Peer Review by stravelbach (Australia)

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mr. morrison told me we’re stars

By: BurningMidnightOil


FREE WRITING

my mouth burned/ from the tears of the sun./ burned, child. burned./ i drank because/ the sun is my father./ and his brethren are mine./ and i am human;/ therefore, we are stars./ it’s our skin, trapped and glowing./ it’s a raging rush of starlight that/ runs through my veins./ we are stars,/ stars, child.

Finished: (10/02/2020 1:31PM)

we spent ten minutes of biology with an astronomy teacher watching our class. he told us we’re literal stars and i think that’s beautiful. we are made from stars. we are celestial beings.

Message to Readers

i’d like a grande expresso with a shot of feedback and critiques, please. thank you:)


Peer Review

Simple in tone yet searing in imagery, there is a world of wonder and appreciation in this brief poem that prompts sincere reflection on the nature of humankind's connection with the stars. I particularly appreciate the occasional use of italics and the briefly implied tango with mathematics, as well as the unconventional structure - the juxtaposition of each individual line's own punctuation against the recurring line breaks is a refreshing way to present poetry and is also aesthetically pleasing in itself. All in all, a wonderful piece : )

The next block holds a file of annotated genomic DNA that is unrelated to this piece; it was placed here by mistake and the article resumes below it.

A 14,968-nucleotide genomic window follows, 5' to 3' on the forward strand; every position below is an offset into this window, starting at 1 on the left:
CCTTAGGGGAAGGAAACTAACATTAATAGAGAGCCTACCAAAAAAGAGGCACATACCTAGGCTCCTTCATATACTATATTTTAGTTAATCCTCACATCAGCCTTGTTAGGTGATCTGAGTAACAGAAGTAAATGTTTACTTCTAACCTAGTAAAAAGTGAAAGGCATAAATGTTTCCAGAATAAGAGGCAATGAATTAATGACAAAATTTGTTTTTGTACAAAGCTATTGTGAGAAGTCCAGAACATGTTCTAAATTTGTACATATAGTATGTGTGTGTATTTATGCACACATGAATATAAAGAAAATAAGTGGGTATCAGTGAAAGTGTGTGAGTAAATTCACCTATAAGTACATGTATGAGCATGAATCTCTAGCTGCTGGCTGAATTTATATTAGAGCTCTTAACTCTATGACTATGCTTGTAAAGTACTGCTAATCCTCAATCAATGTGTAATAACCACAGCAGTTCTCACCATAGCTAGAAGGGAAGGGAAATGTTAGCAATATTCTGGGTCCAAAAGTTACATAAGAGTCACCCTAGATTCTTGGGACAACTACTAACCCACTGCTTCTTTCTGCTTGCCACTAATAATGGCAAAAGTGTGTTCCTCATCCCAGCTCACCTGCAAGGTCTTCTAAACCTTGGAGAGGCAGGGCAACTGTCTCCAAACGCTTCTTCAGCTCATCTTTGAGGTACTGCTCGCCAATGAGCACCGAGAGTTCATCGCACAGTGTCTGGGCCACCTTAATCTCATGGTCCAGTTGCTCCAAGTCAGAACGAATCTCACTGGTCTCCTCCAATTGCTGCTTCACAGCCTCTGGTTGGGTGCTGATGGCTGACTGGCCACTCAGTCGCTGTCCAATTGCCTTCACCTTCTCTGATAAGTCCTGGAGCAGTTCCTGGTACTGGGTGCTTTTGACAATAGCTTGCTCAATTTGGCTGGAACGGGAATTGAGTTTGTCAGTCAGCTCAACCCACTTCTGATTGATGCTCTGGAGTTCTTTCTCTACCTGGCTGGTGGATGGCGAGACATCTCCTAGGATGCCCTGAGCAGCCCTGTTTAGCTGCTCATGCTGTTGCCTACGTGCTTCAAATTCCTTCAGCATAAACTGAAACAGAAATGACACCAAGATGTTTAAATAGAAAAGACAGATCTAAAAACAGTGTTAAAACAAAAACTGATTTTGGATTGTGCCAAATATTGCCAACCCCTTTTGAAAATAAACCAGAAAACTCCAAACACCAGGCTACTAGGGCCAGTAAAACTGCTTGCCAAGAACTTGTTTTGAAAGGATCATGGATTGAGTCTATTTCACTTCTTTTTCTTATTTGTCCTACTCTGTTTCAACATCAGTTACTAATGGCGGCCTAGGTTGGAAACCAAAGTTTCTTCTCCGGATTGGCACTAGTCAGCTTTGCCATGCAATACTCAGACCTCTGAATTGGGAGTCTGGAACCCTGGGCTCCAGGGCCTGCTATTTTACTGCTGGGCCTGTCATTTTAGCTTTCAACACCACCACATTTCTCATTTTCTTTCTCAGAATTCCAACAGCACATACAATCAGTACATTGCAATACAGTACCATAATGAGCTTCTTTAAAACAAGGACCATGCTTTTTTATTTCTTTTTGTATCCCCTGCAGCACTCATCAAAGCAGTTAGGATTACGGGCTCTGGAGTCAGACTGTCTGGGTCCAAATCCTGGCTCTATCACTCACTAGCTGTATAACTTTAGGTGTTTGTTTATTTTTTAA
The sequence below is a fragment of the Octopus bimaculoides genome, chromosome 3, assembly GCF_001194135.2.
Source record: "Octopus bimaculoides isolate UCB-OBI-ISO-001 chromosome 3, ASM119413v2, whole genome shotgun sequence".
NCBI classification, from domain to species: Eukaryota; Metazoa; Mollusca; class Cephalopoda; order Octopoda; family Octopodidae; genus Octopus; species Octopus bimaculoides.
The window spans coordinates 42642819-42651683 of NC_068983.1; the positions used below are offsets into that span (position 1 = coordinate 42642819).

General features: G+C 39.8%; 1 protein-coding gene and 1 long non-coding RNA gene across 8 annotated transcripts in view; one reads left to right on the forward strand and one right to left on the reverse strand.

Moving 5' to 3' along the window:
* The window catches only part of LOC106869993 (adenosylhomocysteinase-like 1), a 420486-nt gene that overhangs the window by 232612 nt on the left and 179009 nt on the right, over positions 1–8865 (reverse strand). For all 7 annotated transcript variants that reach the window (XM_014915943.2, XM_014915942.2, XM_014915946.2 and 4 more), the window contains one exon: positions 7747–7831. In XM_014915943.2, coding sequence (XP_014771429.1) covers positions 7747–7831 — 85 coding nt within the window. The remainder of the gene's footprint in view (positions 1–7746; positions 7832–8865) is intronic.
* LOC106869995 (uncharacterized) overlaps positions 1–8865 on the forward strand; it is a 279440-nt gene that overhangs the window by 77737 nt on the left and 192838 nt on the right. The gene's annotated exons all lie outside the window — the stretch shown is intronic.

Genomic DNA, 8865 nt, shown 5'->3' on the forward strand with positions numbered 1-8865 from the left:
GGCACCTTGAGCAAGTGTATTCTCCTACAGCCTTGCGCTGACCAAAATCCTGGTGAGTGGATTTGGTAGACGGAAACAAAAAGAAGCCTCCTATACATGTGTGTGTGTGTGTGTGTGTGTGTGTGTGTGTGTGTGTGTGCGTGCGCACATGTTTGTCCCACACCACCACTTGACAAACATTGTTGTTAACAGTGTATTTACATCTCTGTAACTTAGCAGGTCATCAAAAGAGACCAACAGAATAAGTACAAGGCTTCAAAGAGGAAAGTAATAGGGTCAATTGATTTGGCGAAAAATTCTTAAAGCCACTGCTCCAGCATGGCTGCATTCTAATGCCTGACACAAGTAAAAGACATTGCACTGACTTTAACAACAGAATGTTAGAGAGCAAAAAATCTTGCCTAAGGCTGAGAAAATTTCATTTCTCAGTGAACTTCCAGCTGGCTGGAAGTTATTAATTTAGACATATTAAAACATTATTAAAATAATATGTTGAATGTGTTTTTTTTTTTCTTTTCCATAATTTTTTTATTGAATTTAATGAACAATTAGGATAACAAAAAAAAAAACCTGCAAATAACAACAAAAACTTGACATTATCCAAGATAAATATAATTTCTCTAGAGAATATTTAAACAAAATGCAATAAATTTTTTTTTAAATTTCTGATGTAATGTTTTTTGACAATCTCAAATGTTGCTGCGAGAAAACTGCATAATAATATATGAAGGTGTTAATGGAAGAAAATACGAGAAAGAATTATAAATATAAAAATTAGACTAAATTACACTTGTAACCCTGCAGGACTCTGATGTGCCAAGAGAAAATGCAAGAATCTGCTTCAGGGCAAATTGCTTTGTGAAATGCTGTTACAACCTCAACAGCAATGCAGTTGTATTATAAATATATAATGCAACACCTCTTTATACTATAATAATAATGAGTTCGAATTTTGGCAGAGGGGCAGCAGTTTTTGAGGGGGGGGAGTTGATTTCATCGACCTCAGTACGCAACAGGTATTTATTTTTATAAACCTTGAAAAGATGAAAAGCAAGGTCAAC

As you can probably infer from the highlighted comments, there is very little I would change in this - what you've done, you've done extremely, extremely well. That being said, I think there are still (as always) avenues for further exploration. There is an old Serbian proverb which goes: 'Be humble, for you are made of earth. Be noble, for you are made of stars.' Perhaps it would be worth exploring the various, no doubt wide-ranging cultural elements tied to human perception of the cosmos. As an example, you integrate an example (or a series of examples, like small snippets) of traditional views of the universe (eg. something like the proverb above?- or something from your own heritage?), or slip in a reference to an equation or scientific concept? Though not 'necessary', I think doing something like this could be powerful in extending the scope of the poem as well as enhancing the reader's knowledge of 'tangible' ways in which our understanding of the stars (historical, familial, or artistic) shape who we are and our consequent place in or contribution to human society.


Reviewer Comments

On the whole, your poetic imagery is brilliant. Taking the vast, unapproachable idea of the universe, you've crafted an intriguingly, almost strangely childlike view that challenges and invites us at the same time. It is both intensely emotional and intellectually curious, and is without doubt one of the most memorable pieces I've read for a while : )

The suggestions I've made are simply suggestions - think about it and see what might work. But for now, regardless of where you choose to go with this, well done, and keep writing! I look forward to what comes next : )